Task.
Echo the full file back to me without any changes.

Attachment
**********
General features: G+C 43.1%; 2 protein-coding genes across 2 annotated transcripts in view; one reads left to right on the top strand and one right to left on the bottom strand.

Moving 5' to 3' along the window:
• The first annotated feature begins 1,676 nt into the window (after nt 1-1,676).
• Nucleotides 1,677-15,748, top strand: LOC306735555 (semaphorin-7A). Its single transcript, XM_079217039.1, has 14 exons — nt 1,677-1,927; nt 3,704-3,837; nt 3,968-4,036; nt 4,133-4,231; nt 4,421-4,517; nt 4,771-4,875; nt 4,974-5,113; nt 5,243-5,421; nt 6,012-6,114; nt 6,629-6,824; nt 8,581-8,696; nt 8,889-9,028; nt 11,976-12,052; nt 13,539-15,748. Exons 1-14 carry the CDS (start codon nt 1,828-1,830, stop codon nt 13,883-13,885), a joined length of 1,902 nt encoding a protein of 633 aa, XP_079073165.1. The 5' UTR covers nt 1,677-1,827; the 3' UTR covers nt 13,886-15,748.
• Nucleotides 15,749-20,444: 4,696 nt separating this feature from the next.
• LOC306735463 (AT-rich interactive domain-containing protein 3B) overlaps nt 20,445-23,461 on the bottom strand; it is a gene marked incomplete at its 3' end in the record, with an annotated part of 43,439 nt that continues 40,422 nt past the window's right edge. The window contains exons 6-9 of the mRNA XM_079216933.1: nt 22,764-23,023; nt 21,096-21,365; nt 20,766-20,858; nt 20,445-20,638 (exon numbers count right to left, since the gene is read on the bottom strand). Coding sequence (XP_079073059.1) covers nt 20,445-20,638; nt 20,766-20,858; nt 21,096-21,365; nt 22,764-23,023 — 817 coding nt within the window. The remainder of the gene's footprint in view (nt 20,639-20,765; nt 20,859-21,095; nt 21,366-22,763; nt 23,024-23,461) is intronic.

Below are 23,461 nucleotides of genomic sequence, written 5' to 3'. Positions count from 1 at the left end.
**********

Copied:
General features: G+C 43.1%; 2 protein-coding genes across 2 annotated transcripts in view; one reads left to right on the top strand and one right to left on the bottom strand.

Moving 5' to 3' along the window:
• The first annotated feature begins 1,676 nt into the window (after nt 1-1,676).
• Nucleotides 1,677-15,748, top strand: LOC306735555 (semaphorin-7A). Its single transcript, XM_079217039.1, has 14 exons — nt 1,677-1,927; nt 3,704-3,837; nt 3,968-4,036; nt 4,133-4,231; nt 4,421-4,517; nt 4,771-4,875; nt 4,974-5,113; nt 5,243-5,421; nt 6,012-6,114; nt 6,629-6,824; nt 8,581-8,696; nt 8,889-9,028; nt 11,976-12,052; nt 13,539-15,748. Exons 1-14 carry the CDS (start codon nt 1,828-1,830, stop codon nt 13,883-13,885), a joined length of 1,902 nt encoding a protein of 633 aa, XP_079073165.1. The 5' UTR covers nt 1,677-1,827; the 3' UTR covers nt 13,886-15,748.
• Nucleotides 15,749-20,444: 4,696 nt separating this feature from the next.
• LOC306735463 (AT-rich interactive domain-containing protein 3B) overlaps nt 20,445-23,461 on the bottom strand; it is a gene marked incomplete at its 3' end in the record, with an annotated part of 43,439 nt that continues 40,422 nt past the window's right edge. The window contains exons 6-9 of the mRNA XM_079216933.1: nt 22,764-23,023; nt 21,096-21,365; nt 20,766-20,858; nt 20,445-20,638 (exon numbers count right to left, since the gene is read on the bottom strand). Coding sequence (XP_079073059.1) covers nt 20,445-20,638; nt 20,766-20,858; nt 21,096-21,365; nt 22,764-23,023 — 817 coding nt within the window. The remainder of the gene's footprint in view (nt 20,639-20,765; nt 20,859-21,095; nt 21,366-22,763; nt 23,024-23,461) is intronic.

Below are 23,461 nucleotides of genomic sequence, written 5' to 3'. Positions count from 1 at the left end.